“Ghost Stories” by Doctor Sparks blends local history with fiction

It was a dark and stormy night as students and professors filtered into Ford Chapel to listen to the “Ghost Stories” of Karl Smith, ’11. After a brief rehearsal and some technical adjustments, Smith — or “Doctor Sparks,” as he is known in his performances — took to the stage.

Though Smith is a professional storyteller who has made a living from his craft, he traditionally performs for a younger audience. At Allegheny, Smith studied English and physics. On his website, he describes himself as “Mister Rogers meets Bill Nye,” giving science lessons through original stories. Ghost Stories was its own kind of performance, reminiscent of Smith’s experience as a historical interpreter in New Mexico.

“I love telling stories to kids,” Smith said. “It’s really fun. But I really missed the dark, dramatic storytelling I used to do in front of a campfire.”

Hosted by the Student Experimental Theater on Nov. 11 and Saturday, Nov. 12, the show blended fact and fiction, as well as personal and local history. Each of the stories took place at Lake Arthur in Moraine State Park. Some of the characters in the stories were former Allegheny students, while others were members of Smith’s family. Each story was based in the true history of Lake Arthur, which is 55 miles south of Meadville, but exaggerated some elements to build a narrative.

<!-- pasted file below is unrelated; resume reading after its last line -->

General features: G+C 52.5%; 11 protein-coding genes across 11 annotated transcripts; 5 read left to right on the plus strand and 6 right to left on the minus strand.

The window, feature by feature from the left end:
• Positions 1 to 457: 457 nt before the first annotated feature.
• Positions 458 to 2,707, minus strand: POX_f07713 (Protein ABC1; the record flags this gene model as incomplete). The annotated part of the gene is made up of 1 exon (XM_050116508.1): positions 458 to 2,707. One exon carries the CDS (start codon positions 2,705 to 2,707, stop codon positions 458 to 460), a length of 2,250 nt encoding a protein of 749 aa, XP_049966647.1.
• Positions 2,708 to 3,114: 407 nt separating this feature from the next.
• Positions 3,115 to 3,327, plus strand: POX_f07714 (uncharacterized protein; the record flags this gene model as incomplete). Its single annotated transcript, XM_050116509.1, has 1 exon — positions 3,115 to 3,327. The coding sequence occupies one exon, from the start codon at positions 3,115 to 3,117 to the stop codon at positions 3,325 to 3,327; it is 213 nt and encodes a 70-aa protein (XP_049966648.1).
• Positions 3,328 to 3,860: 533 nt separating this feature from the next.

“I was really excited to do something for an adult audience, and to incorporate a lot of my own family’s history — and a lot of the research that I’ve done about (Lake Arthur) — into this ghost storytelling show,” Smith said.

Prior to his career as a professional storyteller, Smith was still finding ways to combine his love of science and storytelling — something, he says, that was encouraged during his time as an Allegheny student. His interdisciplinary interest in both English and physics was something that Smith brought to the college experience, but was nevertheless developed as an undergraduate.

“The idea of science storytelling, that I would find a way to merge these two things together — it came directly out of the Allegheny experience, I think,” Smith said.

The encouragement to merge those different interests came from both of Smith’s undergraduate advisers: Professor of Physics Doros Petasis and Professor of English Ben Slote. Both advisers helped Smith realize that his two distinct interests, biophysics and storytelling, could make for an interesting career.

Slote in particular, who helped organize the Ghost Stories event, emphasized Smith’s ability to not just think, but rather to exist, outside of the box. As someone who went on to receive his biophysics Ph.D. and start his own storytelling business, Smith met the “unusual combinations” standard of Allegheny.

“We think of ourselves as having to go out and fit into the little boxes that are out there, and Karl, to his great credit, had the desire to keep trying to push into the world a space that actually conformed to him, not the other way around,” Slote said.